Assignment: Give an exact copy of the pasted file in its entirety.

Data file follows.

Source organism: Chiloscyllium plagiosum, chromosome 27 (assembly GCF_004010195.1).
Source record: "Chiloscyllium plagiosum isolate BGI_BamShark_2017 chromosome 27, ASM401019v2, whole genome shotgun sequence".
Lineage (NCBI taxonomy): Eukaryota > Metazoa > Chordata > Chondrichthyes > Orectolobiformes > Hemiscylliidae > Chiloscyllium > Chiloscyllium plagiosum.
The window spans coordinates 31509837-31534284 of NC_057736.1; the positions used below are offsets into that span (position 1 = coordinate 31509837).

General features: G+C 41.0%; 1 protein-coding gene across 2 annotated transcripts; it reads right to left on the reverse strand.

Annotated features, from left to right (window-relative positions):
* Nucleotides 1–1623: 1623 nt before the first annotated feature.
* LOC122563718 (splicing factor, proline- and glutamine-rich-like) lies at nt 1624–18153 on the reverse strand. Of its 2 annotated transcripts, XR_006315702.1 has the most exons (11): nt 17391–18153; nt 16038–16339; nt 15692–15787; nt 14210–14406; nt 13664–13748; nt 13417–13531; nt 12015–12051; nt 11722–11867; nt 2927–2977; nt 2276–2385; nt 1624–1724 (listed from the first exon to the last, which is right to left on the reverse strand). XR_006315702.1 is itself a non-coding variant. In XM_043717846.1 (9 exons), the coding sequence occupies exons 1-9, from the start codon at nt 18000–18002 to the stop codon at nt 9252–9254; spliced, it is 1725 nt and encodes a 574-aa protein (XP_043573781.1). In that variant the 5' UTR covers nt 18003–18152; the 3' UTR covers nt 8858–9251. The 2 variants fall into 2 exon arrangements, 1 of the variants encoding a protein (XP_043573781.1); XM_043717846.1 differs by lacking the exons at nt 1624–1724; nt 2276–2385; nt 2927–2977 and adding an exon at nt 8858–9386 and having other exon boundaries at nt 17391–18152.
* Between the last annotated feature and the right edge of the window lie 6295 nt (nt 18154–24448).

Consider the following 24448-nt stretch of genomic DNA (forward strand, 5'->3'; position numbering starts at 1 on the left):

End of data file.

Source organism: Chiloscyllium plagiosum, chromosome 27 (assembly GCF_004010195.1).
Source record: "Chiloscyllium plagiosum isolate BGI_BamShark_2017 chromosome 27, ASM401019v2, whole genome shotgun sequence".
Lineage (NCBI taxonomy): Eukaryota > Metazoa > Chordata > Chondrichthyes > Orectolobiformes > Hemiscylliidae > Chiloscyllium > Chiloscyllium plagiosum.
The window spans coordinates 31509837-31534284 of NC_057736.1; the positions used below are offsets into that span (position 1 = coordinate 31509837).

General features: G+C 41.0%; 1 protein-coding gene across 2 annotated transcripts; it reads right to left on the reverse strand.

Annotated features, from left to right (window-relative positions):
* Nucleotides 1–1623: 1623 nt before the first annotated feature.
* LOC122563718 (splicing factor, proline- and glutamine-rich-like) lies at nt 1624–18153 on the reverse strand. Of its 2 annotated transcripts, XR_006315702.1 has the most exons (11): nt 17391–18153; nt 16038–16339; nt 15692–15787; nt 14210–14406; nt 13664–13748; nt 13417–13531; nt 12015–12051; nt 11722–11867; nt 2927–2977; nt 2276–2385; nt 1624–1724 (listed from the first exon to the last, which is right to left on the reverse strand). XR_006315702.1 is itself a non-coding variant. In XM_043717846.1 (9 exons), the coding sequence occupies exons 1-9, from the start codon at nt 18000–18002 to the stop codon at nt 9252–9254; spliced, it is 1725 nt and encodes a 574-aa protein (XP_043573781.1). In that variant the 5' UTR covers nt 18003–18152; the 3' UTR covers nt 8858–9251. The 2 variants fall into 2 exon arrangements, 1 of the variants encoding a protein (XP_043573781.1); XM_043717846.1 differs by lacking the exons at nt 1624–1724; nt 2276–2385; nt 2927–2977 and adding an exon at nt 8858–9386 and having other exon boundaries at nt 17391–18152.
* Between the last annotated feature and the right edge of the window lie 6295 nt (nt 18154–24448).

Consider the following 24448-nt stretch of genomic DNA (forward strand, 5'->3'; position numbering starts at 1 on the left):